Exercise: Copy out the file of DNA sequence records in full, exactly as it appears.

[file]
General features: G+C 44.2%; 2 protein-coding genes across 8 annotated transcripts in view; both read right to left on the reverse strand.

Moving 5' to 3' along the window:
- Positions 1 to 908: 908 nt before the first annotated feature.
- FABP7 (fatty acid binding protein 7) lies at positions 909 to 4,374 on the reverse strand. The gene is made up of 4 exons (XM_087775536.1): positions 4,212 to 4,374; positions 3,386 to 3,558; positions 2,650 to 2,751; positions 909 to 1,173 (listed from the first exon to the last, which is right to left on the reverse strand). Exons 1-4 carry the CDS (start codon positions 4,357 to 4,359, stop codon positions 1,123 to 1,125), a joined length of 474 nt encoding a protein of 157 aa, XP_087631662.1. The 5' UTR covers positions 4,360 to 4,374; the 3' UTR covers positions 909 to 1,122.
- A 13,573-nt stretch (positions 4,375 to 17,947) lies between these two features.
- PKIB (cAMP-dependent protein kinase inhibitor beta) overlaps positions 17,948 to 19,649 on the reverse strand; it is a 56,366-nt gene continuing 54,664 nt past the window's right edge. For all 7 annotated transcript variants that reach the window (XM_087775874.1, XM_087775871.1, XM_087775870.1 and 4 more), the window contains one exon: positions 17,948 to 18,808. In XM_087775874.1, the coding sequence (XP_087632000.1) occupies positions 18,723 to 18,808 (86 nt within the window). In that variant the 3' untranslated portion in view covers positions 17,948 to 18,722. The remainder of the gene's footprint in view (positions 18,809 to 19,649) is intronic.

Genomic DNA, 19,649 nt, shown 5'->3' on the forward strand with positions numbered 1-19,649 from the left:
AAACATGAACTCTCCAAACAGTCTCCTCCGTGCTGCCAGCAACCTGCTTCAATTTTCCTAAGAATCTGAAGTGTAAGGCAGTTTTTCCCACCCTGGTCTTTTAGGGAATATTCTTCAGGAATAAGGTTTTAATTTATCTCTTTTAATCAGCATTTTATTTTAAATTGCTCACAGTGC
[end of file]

General features: G+C 44.2%; 2 protein-coding genes across 8 annotated transcripts in view; both read right to left on the reverse strand.

Moving 5' to 3' along the window:
- Positions 1 to 908: 908 nt before the first annotated feature.
- FABP7 (fatty acid binding protein 7) lies at positions 909 to 4,374 on the reverse strand. The gene is made up of 4 exons (XM_087775536.1): positions 4,212 to 4,374; positions 3,386 to 3,558; positions 2,650 to 2,751; positions 909 to 1,173 (listed from the first exon to the last, which is right to left on the reverse strand). Exons 1-4 carry the CDS (start codon positions 4,357 to 4,359, stop codon positions 1,123 to 1,125), a joined length of 474 nt encoding a protein of 157 aa, XP_087631662.1. The 5' UTR covers positions 4,360 to 4,374; the 3' UTR covers positions 909 to 1,122.
- A 13,573-nt stretch (positions 4,375 to 17,947) lies between these two features.
- PKIB (cAMP-dependent protein kinase inhibitor beta) overlaps positions 17,948 to 19,649 on the reverse strand; it is a 56,366-nt gene continuing 54,664 nt past the window's right edge. For all 7 annotated transcript variants that reach the window (XM_087775874.1, XM_087775871.1, XM_087775870.1 and 4 more), the window contains one exon: positions 17,948 to 18,808. In XM_087775874.1, the coding sequence (XP_087632000.1) occupies positions 18,723 to 18,808 (86 nt within the window). In that variant the 3' untranslated portion in view covers positions 17,948 to 18,722. The remainder of the gene's footprint in view (positions 18,809 to 19,649) is intronic.

Genomic DNA, 19,649 nt, shown 5'->3' on the forward strand with positions numbered 1-19,649 from the left:
AAACATGAACTCTCCAAACAGTCTCCTCCGTGCTGCCAGCAACCTGCTTCAATTTTCCTAAGAATCTGAAGTGTAAGGCAGTTTTTCCCACCCTGGTCTTTTAGGGAATATTCTTCAGGAATAAGGTTTTAATTTATCTCTTTTAATCAGCATTTTATTTTAAATTGCTCACAGTGC